And the shop for 6p thing is a huge exaggeration – and not what I stated. Nor what the press release stated either (because I approved it).

As a huge amount of people guessed, it was through clubcard points that had been saved up, and then used during the bonus exchange period. I highly recommend saving up points for big spends, rather than just little things like a chocolate bar. I find that stores actually send you better vouchers when you build things up – I quite often get 100 points for £5 spend from Boots for example. I do look for yellow-stickered items, but this is completely unrelated to the supposed “shop for 6p”.
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So, my top tips for sticking to a budget?

  • Know what your budget is, and be clear about it.
  • Don’t deprive yourself too much – if you are craving something, look for cheaper versions. I appreciate this may be impossible for some if your budget is really tight, but for students it’s generally fine.
  • Learn to cook – it’s far cheaper than ready meals in the long run. It might be more expensive first as you stock up ingredients, but the cost will level out.
  • Keep track of spending – I’ll be doing a post soon on how I do this.
  • I avoid carrying cash as I will spend it easier. If I happen to have cash (from unavoidable taxi journeys) I’ll immediately throw it in a jar or unused purse. The pennies mount up quicker than you’d think – in one term last year I saved nearly £50.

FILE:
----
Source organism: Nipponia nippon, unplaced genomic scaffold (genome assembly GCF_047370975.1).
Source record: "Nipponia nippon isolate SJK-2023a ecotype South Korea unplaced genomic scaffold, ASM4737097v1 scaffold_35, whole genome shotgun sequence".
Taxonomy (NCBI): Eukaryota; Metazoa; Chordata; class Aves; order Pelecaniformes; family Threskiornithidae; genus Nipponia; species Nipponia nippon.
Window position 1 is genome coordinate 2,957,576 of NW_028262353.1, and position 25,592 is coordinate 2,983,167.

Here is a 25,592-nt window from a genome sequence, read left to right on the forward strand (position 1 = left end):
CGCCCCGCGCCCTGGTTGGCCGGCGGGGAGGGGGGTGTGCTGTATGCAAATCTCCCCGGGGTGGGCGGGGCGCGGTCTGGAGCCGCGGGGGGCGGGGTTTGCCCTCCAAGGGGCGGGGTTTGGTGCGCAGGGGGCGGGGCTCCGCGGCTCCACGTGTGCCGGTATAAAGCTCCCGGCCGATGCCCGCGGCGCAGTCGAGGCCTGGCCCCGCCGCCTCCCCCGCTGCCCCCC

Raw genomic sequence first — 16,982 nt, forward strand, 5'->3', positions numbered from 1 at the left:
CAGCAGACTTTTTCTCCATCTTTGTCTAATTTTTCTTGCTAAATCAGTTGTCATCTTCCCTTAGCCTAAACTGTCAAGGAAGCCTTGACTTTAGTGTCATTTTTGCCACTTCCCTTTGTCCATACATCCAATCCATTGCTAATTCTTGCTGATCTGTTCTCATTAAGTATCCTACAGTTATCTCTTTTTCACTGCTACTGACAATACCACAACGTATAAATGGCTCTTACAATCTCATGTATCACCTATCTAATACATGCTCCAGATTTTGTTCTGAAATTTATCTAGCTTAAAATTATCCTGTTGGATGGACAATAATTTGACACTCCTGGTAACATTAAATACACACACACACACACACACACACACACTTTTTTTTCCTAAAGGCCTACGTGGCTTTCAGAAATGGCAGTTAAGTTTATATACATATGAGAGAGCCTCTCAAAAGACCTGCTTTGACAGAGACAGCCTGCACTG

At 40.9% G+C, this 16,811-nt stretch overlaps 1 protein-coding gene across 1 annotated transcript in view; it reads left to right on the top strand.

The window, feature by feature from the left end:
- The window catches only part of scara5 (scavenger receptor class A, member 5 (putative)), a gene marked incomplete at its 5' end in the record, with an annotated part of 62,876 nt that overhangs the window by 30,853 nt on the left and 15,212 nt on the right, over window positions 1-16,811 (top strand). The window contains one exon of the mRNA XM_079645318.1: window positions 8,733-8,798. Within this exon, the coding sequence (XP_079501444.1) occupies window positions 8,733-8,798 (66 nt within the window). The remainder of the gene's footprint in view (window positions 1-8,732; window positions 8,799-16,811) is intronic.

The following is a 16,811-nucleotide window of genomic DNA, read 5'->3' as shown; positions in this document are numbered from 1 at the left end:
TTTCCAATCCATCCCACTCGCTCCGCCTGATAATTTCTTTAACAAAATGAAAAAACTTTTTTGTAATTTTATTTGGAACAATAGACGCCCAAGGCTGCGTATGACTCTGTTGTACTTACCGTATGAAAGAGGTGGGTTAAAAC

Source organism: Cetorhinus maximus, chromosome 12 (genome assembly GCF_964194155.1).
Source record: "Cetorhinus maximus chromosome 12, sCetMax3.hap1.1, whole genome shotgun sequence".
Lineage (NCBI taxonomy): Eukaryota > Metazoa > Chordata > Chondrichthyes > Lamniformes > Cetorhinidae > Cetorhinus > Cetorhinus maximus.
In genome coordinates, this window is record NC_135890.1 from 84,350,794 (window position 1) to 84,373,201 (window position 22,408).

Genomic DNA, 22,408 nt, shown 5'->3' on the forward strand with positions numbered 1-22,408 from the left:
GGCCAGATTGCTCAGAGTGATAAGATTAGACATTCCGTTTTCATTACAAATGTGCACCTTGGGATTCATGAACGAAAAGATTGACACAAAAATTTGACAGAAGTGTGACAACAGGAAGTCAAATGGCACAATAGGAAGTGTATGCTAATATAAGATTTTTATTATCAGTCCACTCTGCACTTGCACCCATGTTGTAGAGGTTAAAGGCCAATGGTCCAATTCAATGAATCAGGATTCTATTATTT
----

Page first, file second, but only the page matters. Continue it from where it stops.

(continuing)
I hope this straightened up any questions arising from the article! Do you live on a tight budget? What are you top budgeting tips?

Blogger Link-Up: Managing Your Money At University

Another Saturday, another link-up post! I hope you are enjoying these? Anyway today we have Emily from Good Girl Gone Brum, who normally blogs about a whole host of topics – today she is talking all about money and university. I’ve found it a really helpful read, so I hope you will too! 

 photo IMAG0817_zps07bc9903.jpgMy mum bought me this purse from France. ‘I have more than a radish’ would be the opposite of ‘I don’t have a bean’ in English.

As a student, the world of loans, grants, rent and bills can feel like a bit of a minefield. Unlike having a job, your money comes in at irregular times in irregular amounts, making budgeting confusing and hard, especially if what is coming in won’t exactly leave you rolling in it.

There are however ways to manage our money and get the most out of the little we do have. So if you’re the type who dips into their overdraft a little too often, grab a pen and a notepad and use these tips to get in control of your cash.

Set up a student account and a savings account

  • Setting up two bank accounts will help you keep more control of your money, and now with internet banking it is super easy to swap money between them.
  • A savings account is useful for, er, saving – but it’s also good for unexpected expenses, like a friends birthday or having to replace the toaster.

Know what’s coming in and how long it will last

  • Student finance money should go into your account at the start of each term. Know how much this is going to be; if you’ve lost the original letter you can log in online.